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Monday, May 2, 2016
... but not yet unpleasant to the degree of the millipedes and ants. I told the story of sweeping up millipedes for days in the kitchen, not knowing how to stem the tide. About a year ago, I did not know how they got in the house, why they chose to invade, what to do to prevent them, how they multiplied so prolifically. Just  cleaned up the deceased ones that had literally curled up and died overnight, as well as a number of living wiggling ones that went in the trash day after day.

Then last winter I got up one morning to discover a multitude of ants swarming in and around the kitchen sink, apparently attracted to a water source? Put out ant traps and called the pest control guy. After I convinced the man who paid the bill that they were residing in the walls, someplace all the traps and home-owner spraying could not affect. What ever the pest control service did was successful, as the problem went away.

Now I have a family of lizards living in a wooden crate full of roofing slate sitting out on the concrete apron of the driveway. This little community has been there over the cold months, and now appearing everywhere. I have good intentions/hopes of using the shingles for a for a craft project. I am not willing to confess how long the box with slates has been sitting there on the apron of the driveway, but will readily admit they have been in residence, snug within the stack of shingles long enough for several generations to mature. I wonder if there is such a thing as a 'friendly pest', like snakes that eat other things we want around even less than Mr. No Shoulders?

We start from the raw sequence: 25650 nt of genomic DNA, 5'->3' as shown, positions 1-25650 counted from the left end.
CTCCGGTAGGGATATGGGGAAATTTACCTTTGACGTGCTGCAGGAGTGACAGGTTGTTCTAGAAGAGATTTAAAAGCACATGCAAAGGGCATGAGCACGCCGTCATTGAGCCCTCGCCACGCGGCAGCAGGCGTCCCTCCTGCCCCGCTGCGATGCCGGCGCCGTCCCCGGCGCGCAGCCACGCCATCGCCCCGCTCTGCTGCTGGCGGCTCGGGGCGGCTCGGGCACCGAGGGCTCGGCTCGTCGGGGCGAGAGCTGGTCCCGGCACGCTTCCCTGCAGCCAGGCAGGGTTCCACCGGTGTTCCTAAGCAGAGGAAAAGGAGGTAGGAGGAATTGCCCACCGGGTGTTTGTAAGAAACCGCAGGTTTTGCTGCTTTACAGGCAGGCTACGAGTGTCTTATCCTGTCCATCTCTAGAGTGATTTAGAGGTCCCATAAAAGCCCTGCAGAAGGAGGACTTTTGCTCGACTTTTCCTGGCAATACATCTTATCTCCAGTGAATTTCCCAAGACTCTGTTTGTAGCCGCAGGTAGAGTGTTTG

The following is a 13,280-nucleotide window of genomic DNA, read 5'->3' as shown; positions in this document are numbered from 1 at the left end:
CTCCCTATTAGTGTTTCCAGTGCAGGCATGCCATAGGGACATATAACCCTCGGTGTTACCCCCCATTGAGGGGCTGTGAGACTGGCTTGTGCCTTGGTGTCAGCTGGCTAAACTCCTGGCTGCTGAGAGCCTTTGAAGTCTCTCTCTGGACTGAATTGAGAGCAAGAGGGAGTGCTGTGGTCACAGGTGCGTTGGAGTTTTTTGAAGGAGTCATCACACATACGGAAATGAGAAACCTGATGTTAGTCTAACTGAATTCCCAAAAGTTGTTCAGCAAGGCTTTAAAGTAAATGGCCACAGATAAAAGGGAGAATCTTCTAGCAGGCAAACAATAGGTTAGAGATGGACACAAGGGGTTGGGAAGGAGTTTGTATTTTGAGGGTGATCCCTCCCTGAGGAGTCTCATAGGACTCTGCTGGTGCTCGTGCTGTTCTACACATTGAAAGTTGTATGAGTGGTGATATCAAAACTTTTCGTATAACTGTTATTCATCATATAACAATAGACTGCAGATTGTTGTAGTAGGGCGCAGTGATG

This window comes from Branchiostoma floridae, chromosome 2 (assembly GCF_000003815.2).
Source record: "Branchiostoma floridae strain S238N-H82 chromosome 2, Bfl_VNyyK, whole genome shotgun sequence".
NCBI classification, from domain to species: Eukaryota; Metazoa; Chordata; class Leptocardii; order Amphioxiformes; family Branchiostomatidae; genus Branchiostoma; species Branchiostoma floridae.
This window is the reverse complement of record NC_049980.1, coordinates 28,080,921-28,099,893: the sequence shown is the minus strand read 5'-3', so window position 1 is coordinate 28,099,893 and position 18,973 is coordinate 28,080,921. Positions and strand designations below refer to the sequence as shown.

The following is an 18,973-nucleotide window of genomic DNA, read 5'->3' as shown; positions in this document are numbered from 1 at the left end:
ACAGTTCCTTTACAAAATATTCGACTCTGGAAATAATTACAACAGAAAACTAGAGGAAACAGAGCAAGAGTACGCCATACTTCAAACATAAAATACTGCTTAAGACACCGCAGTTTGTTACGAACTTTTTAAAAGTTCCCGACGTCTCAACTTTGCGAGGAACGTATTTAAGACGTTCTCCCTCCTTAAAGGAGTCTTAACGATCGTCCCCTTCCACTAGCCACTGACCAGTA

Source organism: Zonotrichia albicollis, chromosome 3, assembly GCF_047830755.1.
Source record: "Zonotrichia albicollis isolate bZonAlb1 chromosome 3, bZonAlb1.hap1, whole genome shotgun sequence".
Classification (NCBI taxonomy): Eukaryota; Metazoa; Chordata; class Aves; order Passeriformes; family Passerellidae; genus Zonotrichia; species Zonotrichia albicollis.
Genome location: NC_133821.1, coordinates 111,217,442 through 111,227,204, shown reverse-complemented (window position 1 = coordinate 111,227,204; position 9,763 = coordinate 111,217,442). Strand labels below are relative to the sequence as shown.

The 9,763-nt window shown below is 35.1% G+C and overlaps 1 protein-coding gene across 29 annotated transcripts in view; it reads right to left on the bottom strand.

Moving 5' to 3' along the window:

I think the little chameleons eat lots of insects, and they seem harmless enough, so there is not need for a relocation project, but they can provide the perfect opportunity for the necessity of a clothing change. You can be seriously startled when one jumps off the nearby boxwood bush onto the driveway, or skitters from the sunny spot on the edge of a planter to hide under the wooden crate. Or comes flying off the edge of the gutter downspout where it was sunning to hide in the nearby parsley plants. Or was taking a nap, wrapped inside the cozy warmth of the American flag mounted on the corner of the house, and is suddenly exposed when the flag is unwound from around the pole. Surprising all parties involved. Not normally jumpy around harmless chameleons, the appearance of a little green lizard can create reason to check one's heart rate as it spikes unexpectedly.

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